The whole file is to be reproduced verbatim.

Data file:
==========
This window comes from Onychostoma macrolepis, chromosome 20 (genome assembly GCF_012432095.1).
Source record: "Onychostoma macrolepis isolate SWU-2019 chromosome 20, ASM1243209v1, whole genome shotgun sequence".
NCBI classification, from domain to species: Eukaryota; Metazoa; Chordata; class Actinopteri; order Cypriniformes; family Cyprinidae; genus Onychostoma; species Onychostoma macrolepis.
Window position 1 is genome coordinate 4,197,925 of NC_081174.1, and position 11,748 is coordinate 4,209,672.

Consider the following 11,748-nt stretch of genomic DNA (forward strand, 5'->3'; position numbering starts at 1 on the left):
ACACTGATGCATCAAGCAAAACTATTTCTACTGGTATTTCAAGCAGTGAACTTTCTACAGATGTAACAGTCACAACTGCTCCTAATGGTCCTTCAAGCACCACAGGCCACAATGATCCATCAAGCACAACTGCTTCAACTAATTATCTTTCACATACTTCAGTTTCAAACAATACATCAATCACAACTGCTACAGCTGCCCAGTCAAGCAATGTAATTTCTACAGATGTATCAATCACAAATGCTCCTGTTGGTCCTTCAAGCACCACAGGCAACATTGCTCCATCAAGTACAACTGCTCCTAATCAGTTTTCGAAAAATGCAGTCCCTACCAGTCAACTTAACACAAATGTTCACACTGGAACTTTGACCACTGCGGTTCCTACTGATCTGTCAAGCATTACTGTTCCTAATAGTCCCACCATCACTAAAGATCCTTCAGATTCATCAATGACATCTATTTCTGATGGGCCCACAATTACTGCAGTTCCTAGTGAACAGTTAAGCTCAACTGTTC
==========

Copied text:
This window comes from Onychostoma macrolepis, chromosome 20 (genome assembly GCF_012432095.1).
Source record: "Onychostoma macrolepis isolate SWU-2019 chromosome 20, ASM1243209v1, whole genome shotgun sequence".
NCBI classification, from domain to species: Eukaryota; Metazoa; Chordata; class Actinopteri; order Cypriniformes; family Cyprinidae; genus Onychostoma; species Onychostoma macrolepis.
Window position 1 is genome coordinate 4,197,925 of NC_081174.1, and position 11,748 is coordinate 4,209,672.

Consider the following 11,748-nt stretch of genomic DNA (forward strand, 5'->3'; position numbering starts at 1 on the left):
ACACTGATGCATCAAGCAAAACTATTTCTACTGGTATTTCAAGCAGTGAACTTTCTACAGATGTAACAGTCACAACTGCTCCTAATGGTCCTTCAAGCACCACAGGCCACAATGATCCATCAAGCACAACTGCTTCAACTAATTATCTTTCACATACTTCAGTTTCAAACAATACATCAATCACAACTGCTACAGCTGCCCAGTCAAGCAATGTAATTTCTACAGATGTATCAATCACAAATGCTCCTGTTGGTCCTTCAAGCACCACAGGCAACATTGCTCCATCAAGTACAACTGCTCCTAATCAGTTTTCGAAAAATGCAGTCCCTACCAGTCAACTTAACACAAATGTTCACACTGGAACTTTGACCACTGCGGTTCCTACTGATCTGTCAAGCATTACTGTTCCTAATAGTCCCACCATCACTAAAGATCCTTCAGATTCATCAATGACATCTATTTCTGATGGGCCCACAATTACTGCAGTTCCTAGTGAACAGTTAAGCTCAACTGTTC